In sexually polymorphic species, the morphs are maintained by frequency-dependent selection through disassortative mating. In heterodichogamous populations in which disassortative mating occurs between the protandrous and protogynous morphs, a decrease in female fitness in one morph is hypothesized to drive sexual specialization in the other morph, resulting in dimorphic populations. We test these ideas in a population of the heterodichogamous species, Acer opalus. We assessed both prospective gender of individuals in terms of their allocations and actual parentage using microsatellites; we found that most matings in A. opalus occur disassortatively. We demonstrate that the protogynous morph is maintained by frequency-dependent selection, but that maintenance of males versus protandrous individuals depends on their relative siring success, which changes yearly. Seeds produced later in the reproductive season were smaller than those produced earlier; this should compromise reproduction through ovules in protandrous individuals, rendering them male biased in gender. Time-dependent gender and paternity analyses indicate that the sexual morphs are specialized in their earlier sexual functions, mediated by the seasonal decrease in seed size. Our results confirm that mating patterns are context-dependent and change seasonally, suggesting that sexual specialization can be driven by seasonal effects on fitness gained through one of the two sexual functions.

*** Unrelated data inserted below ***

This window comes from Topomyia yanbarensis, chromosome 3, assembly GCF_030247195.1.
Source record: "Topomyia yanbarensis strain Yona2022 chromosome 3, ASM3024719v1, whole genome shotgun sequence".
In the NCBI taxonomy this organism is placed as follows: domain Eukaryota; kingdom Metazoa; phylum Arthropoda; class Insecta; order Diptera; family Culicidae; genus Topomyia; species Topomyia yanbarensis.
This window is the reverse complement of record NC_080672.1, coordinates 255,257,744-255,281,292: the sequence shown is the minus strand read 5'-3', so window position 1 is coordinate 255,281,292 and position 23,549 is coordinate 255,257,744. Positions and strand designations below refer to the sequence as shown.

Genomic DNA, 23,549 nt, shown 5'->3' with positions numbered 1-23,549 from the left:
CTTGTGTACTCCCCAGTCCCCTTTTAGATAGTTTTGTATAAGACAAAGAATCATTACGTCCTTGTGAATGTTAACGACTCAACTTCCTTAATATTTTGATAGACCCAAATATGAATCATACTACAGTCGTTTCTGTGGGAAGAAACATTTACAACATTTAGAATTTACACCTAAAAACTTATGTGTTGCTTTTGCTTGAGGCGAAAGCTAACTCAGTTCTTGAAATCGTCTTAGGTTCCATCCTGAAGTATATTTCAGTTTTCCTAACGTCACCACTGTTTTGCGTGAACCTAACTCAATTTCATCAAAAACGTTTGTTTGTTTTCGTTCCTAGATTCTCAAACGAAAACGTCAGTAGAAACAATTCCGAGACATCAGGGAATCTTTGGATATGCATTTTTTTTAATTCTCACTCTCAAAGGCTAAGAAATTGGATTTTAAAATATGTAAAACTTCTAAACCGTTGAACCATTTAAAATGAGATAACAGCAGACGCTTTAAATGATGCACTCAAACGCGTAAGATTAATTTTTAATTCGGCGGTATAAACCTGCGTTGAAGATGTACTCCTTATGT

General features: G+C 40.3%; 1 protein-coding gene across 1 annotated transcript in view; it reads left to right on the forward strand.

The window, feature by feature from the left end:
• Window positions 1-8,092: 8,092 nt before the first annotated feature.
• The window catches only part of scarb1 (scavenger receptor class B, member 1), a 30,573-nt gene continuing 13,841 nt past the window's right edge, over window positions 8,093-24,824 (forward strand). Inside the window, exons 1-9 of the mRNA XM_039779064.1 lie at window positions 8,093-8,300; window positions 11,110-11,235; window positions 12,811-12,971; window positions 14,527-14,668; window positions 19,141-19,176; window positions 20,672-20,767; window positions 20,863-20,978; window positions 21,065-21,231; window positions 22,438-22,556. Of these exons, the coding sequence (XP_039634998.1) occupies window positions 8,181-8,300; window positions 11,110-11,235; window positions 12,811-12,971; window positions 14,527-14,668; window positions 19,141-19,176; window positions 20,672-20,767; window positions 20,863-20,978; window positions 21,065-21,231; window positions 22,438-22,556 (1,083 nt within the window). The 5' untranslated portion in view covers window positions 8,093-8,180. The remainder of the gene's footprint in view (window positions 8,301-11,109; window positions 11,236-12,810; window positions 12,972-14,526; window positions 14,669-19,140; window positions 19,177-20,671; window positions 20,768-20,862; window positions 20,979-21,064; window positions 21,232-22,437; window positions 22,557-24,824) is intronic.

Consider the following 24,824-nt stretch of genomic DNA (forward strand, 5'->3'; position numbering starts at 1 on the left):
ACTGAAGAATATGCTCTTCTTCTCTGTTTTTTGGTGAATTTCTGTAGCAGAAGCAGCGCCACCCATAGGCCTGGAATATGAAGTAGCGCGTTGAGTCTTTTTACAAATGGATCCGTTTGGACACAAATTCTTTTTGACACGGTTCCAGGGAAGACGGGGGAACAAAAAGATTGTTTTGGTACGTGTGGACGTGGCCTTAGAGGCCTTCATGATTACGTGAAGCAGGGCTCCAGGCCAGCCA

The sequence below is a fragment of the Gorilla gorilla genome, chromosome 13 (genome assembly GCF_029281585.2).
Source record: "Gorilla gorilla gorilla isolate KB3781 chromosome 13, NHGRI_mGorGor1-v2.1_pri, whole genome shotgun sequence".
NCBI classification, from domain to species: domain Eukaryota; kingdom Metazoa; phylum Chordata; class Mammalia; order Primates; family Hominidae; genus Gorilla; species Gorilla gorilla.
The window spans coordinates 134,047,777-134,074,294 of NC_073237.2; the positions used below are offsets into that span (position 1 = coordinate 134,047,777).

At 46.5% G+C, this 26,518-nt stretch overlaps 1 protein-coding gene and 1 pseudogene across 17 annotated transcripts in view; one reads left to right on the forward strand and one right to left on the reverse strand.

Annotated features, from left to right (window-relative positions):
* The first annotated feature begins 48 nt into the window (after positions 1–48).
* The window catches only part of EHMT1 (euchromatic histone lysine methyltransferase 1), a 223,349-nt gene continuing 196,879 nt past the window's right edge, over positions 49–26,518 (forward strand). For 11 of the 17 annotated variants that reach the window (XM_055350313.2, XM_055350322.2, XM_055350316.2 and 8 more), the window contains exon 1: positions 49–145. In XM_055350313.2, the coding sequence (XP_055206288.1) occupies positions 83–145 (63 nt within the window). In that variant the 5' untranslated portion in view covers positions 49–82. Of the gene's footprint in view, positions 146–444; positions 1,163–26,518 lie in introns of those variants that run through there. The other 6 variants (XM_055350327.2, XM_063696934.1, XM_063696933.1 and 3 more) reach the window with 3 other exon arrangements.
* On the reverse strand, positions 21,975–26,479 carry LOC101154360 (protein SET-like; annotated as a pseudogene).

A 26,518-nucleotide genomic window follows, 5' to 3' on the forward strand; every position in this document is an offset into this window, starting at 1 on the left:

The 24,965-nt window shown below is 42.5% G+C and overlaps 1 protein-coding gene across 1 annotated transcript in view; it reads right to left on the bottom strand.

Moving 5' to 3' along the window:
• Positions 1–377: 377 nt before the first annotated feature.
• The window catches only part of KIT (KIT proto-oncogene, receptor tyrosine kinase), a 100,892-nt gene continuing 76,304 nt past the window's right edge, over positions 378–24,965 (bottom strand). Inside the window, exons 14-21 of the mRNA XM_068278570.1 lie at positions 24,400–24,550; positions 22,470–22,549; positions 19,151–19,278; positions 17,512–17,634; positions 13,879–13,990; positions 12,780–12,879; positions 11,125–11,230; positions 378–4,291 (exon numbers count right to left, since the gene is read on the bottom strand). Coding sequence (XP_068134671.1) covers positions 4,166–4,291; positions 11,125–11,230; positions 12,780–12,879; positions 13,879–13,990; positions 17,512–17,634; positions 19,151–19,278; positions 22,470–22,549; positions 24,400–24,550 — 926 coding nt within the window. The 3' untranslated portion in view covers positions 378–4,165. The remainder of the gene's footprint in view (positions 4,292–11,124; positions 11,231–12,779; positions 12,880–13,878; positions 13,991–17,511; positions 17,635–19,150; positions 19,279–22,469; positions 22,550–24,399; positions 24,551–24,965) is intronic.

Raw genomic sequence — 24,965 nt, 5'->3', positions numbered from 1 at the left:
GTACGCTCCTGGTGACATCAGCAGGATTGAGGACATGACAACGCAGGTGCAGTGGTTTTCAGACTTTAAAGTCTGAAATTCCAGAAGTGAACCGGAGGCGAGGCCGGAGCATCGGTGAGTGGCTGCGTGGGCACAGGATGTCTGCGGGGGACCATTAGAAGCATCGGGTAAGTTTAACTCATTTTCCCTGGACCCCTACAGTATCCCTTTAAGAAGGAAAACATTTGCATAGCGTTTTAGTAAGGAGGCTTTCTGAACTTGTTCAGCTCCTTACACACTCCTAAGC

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Vol. 62 • No. 7